What a Tangled Web I Wove By Kathleen Day in the Washington Post August 15, 2004. The author's computer was infected with Spyware. Quoting: "I wondered if maybe some of the programs I was trying to kill weren't really Spyware but something essential to Windows that I shouldn't try to delete. I called Microsoft and was passed from operator to operator as I asked where I could find a list of legitimate Microsoft applications so I would know what to kill and what to leave alone. But the only response I got from one person after another -- most of them in foreign tech-support centers like those in India I had been reading so much about lately -- was that I needed to go to Microsoft's online sales. After 45 minutes of this, I hung up."
Microsoft is doing my job: Some programs seem to stop working after you install Windows XP Service Pack 2 "By default, Windows Firewall is enabled and blocks unsolicited connections to your computer. This article discusses how to make an exception and enable a program to run by adding it to the list of exceptions." Then again Larry Seltzer says this is not nearly enough, and he's right. Dealing with the SP2 Installation Fallout August 16, 2004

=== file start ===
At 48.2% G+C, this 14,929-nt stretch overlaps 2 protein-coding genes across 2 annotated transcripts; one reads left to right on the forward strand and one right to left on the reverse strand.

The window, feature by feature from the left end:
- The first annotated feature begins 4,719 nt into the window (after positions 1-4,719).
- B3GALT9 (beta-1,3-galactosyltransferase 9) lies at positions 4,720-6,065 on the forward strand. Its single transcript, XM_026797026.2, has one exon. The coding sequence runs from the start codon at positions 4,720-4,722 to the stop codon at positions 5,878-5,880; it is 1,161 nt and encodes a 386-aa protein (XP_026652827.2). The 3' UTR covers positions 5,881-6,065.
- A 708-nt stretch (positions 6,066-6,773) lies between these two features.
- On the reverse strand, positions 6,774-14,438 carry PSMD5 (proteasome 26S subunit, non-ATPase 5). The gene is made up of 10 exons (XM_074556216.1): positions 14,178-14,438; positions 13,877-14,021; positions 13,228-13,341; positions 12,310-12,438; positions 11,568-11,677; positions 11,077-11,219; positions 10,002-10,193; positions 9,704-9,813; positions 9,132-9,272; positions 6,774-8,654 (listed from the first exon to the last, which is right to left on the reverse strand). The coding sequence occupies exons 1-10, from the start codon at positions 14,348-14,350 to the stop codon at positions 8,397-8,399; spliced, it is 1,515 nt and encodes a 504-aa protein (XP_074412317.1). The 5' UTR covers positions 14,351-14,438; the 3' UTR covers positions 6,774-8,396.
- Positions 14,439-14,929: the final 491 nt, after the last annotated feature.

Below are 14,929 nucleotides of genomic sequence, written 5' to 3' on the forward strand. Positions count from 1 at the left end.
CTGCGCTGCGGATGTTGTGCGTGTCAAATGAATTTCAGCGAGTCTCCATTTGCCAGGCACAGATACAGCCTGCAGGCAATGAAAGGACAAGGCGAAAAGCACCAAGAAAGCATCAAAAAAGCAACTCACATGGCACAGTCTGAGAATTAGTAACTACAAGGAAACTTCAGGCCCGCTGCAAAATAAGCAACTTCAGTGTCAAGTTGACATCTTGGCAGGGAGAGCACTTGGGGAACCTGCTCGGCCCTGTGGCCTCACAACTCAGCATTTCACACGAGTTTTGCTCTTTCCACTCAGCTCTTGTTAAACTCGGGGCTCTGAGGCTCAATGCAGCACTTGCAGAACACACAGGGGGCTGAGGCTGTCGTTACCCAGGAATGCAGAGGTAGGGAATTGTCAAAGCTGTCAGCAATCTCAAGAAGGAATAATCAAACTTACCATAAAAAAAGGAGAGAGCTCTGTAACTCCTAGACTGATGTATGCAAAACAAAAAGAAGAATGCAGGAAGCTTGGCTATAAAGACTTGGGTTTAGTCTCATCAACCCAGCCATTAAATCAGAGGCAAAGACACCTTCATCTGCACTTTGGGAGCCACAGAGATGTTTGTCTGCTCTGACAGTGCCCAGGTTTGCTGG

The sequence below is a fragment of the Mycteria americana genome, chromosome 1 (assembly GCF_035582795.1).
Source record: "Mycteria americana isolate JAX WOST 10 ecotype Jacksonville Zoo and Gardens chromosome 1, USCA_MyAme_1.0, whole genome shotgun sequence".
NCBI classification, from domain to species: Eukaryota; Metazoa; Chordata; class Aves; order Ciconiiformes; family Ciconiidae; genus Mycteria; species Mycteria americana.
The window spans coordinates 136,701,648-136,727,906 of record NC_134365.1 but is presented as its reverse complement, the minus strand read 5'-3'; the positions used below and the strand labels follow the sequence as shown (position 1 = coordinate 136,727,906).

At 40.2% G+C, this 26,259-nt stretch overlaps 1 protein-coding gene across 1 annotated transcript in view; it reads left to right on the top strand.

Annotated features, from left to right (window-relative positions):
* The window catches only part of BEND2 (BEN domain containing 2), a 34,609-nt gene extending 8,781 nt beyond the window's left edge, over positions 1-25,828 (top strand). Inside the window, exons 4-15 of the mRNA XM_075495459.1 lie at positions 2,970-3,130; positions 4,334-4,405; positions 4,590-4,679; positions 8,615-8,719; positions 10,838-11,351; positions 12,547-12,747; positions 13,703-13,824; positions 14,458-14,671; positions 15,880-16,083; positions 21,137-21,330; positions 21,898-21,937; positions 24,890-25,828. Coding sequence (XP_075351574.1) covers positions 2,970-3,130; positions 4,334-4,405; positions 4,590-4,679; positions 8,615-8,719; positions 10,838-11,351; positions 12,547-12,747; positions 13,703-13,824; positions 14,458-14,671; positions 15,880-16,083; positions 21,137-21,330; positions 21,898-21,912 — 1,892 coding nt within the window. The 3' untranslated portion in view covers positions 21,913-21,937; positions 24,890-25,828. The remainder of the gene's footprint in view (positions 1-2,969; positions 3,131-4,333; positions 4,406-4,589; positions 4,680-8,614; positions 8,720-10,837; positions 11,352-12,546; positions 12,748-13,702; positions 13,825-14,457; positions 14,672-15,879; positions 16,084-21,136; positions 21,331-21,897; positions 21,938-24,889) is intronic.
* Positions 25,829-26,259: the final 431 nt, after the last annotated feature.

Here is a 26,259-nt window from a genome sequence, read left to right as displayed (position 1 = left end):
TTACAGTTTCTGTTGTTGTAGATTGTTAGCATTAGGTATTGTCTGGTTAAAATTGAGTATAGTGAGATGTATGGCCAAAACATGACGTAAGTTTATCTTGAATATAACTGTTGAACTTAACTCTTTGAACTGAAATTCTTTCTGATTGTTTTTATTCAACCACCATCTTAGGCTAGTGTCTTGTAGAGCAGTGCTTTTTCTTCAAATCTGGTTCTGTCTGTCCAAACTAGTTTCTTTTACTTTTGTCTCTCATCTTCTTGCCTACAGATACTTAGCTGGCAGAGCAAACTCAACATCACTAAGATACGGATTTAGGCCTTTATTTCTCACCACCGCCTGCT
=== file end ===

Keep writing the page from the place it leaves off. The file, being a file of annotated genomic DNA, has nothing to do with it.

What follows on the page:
Don't Toss That Personal Firewall By Larry Seltzer in eWeek August 5, 2004. Gripes about the Windows firewall in Windows XP SP2.
Cat and Mouse - Problem for Cops on eBay Beat: Crooks Keep Getting Smarter by Nick Wingfield on the front page of the Wall Street Journal. August 3, 2004. The FTC received more than 166,000 Internet-related fraud complaints in 2003, about half involved online auctions. The good guys don't have the staff or expertise to keep up.